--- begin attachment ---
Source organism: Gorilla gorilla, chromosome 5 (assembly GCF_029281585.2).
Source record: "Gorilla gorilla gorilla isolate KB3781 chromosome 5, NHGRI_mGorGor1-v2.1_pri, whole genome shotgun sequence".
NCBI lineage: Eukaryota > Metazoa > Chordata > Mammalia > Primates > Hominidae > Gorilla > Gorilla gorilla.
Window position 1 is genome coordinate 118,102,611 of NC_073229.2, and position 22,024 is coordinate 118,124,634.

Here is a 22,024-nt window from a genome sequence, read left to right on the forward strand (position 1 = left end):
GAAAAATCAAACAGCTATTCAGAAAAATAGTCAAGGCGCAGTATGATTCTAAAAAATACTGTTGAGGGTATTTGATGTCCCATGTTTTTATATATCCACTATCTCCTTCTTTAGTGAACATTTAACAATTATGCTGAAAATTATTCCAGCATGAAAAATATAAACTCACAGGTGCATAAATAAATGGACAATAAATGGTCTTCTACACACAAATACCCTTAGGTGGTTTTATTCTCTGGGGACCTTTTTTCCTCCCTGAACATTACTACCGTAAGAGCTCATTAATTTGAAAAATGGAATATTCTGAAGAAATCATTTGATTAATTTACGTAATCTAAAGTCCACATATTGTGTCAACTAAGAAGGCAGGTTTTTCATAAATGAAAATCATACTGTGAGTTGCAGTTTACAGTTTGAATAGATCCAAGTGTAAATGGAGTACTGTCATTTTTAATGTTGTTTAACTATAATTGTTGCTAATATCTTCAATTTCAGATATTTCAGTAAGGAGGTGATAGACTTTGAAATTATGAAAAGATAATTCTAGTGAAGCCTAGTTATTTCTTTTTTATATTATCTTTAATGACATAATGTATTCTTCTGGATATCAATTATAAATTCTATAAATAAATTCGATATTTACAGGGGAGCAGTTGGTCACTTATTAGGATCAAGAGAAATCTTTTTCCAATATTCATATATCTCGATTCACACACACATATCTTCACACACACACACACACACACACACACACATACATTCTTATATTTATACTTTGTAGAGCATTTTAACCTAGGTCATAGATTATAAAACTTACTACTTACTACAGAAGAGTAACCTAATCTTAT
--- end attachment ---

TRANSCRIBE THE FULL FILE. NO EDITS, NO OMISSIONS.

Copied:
Source organism: Gorilla gorilla, chromosome 5 (assembly GCF_029281585.2).
Source record: "Gorilla gorilla gorilla isolate KB3781 chromosome 5, NHGRI_mGorGor1-v2.1_pri, whole genome shotgun sequence".
NCBI lineage: Eukaryota > Metazoa > Chordata > Mammalia > Primates > Hominidae > Gorilla > Gorilla gorilla.
Window position 1 is genome coordinate 118,102,611 of NC_073229.2, and position 22,024 is coordinate 118,124,634.

Here is a 22,024-nt window from a genome sequence, read left to right on the forward strand (position 1 = left end):
GAAAAATCAAACAGCTATTCAGAAAAATAGTCAAGGCGCAGTATGATTCTAAAAAATACTGTTGAGGGTATTTGATGTCCCATGTTTTTATATATCCACTATCTCCTTCTTTAGTGAACATTTAACAATTATGCTGAAAATTATTCCAGCATGAAAAATATAAACTCACAGGTGCATAAATAAATGGACAATAAATGGTCTTCTACACACAAATACCCTTAGGTGGTTTTATTCTCTGGGGACCTTTTTTCCTCCCTGAACATTACTACCGTAAGAGCTCATTAATTTGAAAAATGGAATATTCTGAAGAAATCATTTGATTAATTTACGTAATCTAAAGTCCACATATTGTGTCAACTAAGAAGGCAGGTTTTTCATAAATGAAAATCATACTGTGAGTTGCAGTTTACAGTTTGAATAGATCCAAGTGTAAATGGAGTACTGTCATTTTTAATGTTGTTTAACTATAATTGTTGCTAATATCTTCAATTTCAGATATTTCAGTAAGGAGGTGATAGACTTTGAAATTATGAAAAGATAATTCTAGTGAAGCCTAGTTATTTCTTTTTTATATTATCTTTAATGACATAATGTATTCTTCTGGATATCAATTATAAATTCTATAAATAAATTCGATATTTACAGGGGAGCAGTTGGTCACTTATTAGGATCAAGAGAAATCTTTTTCCAATATTCATATATCTCGATTCACACACACATATCTTCACACACACACACACACACACACACACACATACATTCTTATATTTATACTTTGTAGAGCATTTTAACCTAGGTCATAGATTATAAAACTTACTACTTACTACAGAAGAGTAACCTAATCTTAT